The department estimates it overpaid Winnipeg's Pharm Azeem pharmacy by up to $160,389 through the Non-Insured Health Benefits program, a newly released document shows. Health Canada has since reached a settlement with the pharmacy to recover $25,000.
But the former owner of the pharmacy categorically denies any wrongdoing and blames the government for costing him his business — and his health.
"Because of their actions, I lost my business," Rehan Azeem told The Canadian Press during a lengthy interview.
"We lost everything. I lost everything."
An access-to-information request about a just-reported loss in the Public Accounts of Canada uncovered an audit that described how the drug store would allegedly give away "gift baskets" of dandruff shampoo, condoms and other items along with prescriptions, then bill the government plan for both the prescription and over-the-counter items.
"Improper billing for over-the-counter (OTC) products was found," says the 2006 audit by Health Canada. "A pattern of bundling five (5) over-the-counter products for gift baskets leads the auditors to believe that this action was to inflate billing costs to the Non-Insured Health Benefits program (NIHBP) for financial gain."
The Non-Insured Health Benefits program does cover some over-the-counter medications with a doctor's authorization.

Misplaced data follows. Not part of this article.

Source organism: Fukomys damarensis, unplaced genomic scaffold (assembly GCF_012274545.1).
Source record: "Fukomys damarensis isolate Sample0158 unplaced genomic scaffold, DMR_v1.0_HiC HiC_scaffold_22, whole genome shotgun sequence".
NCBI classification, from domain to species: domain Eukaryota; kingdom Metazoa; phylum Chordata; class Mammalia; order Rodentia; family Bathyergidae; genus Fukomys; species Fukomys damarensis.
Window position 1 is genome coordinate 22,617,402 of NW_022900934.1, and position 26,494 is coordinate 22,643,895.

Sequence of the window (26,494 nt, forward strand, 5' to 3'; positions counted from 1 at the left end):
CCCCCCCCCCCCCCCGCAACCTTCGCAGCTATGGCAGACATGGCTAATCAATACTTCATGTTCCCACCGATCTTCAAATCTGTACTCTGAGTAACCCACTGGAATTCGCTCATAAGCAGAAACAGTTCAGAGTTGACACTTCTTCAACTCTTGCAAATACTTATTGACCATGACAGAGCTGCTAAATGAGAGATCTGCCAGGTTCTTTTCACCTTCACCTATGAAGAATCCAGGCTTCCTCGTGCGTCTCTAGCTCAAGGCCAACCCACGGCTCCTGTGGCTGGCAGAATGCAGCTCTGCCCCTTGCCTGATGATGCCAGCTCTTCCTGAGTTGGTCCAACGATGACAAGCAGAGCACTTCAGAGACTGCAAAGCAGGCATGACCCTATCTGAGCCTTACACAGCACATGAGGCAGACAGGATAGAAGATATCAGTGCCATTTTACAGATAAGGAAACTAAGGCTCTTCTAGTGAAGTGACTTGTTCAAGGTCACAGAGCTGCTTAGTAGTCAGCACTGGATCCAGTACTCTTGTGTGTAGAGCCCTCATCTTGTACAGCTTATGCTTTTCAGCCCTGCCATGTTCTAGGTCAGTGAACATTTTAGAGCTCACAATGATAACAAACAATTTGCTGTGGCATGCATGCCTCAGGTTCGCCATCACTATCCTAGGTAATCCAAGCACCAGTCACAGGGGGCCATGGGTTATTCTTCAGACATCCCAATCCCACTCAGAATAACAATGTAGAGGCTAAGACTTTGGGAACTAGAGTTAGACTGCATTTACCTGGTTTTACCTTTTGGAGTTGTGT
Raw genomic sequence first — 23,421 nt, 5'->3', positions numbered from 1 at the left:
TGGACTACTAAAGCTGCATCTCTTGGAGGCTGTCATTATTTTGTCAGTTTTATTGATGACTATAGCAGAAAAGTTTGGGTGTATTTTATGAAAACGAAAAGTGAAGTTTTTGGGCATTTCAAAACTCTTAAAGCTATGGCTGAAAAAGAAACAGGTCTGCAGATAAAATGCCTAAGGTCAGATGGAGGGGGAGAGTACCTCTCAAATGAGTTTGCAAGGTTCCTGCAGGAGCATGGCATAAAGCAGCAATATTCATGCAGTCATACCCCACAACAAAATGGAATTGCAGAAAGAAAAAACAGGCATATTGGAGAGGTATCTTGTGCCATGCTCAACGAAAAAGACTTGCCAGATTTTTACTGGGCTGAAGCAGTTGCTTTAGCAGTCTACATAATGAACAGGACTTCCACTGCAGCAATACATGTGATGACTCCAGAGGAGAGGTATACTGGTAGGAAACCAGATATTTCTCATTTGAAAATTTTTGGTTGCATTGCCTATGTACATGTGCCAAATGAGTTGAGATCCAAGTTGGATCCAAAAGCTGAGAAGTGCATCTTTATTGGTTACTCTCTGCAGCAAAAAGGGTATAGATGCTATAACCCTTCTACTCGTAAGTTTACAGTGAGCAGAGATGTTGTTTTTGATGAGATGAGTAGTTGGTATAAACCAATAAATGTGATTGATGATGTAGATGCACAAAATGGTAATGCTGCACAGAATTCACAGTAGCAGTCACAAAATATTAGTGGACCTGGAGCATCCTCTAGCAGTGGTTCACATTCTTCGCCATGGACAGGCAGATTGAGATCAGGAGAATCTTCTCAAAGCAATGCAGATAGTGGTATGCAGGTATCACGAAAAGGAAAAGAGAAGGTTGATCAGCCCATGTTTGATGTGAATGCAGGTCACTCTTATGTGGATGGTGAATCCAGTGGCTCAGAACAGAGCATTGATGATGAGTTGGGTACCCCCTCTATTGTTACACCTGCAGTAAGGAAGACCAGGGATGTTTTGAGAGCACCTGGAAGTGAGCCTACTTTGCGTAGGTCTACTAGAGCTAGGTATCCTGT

In this case, Health Canada claimed the pharmacy was routinely adding so-called verbal prescriptions to written prescriptions. Doctors can call pharmacies with verbal prescriptions, and the Non-Insured Health Benefits program normally accepts these phoned-in prescriptions.
But the pharmacy's rampant use of verbal prescriptions caught Health Canada's attention.
"The pervasive use of this practice was a concern," the audit says.
"The practice was so institutionalized that a review of the pharmacy's records found that the provider was using a pre-typed sticker with exactly the same five items for almost all clients. ...
"It appears that the pharmacist planned what would be prescribed prior to receiving the verbal orders. This practice became apparent after the pharmacy began 'giving' (and billing) the same five items consistently to (Non-Insured Health Benefits program) clients."
The audit says that at one point, seven out of every 10 people received a gift basket when they filled their prescriptions at the drug store. At first, the pharmacy bundled different items. The audit says it was only later that the gift baskets began to include the same five items: dandruff shampoo, antibacterial soap, anti-fungal cream, ulcer bandages and latex condoms.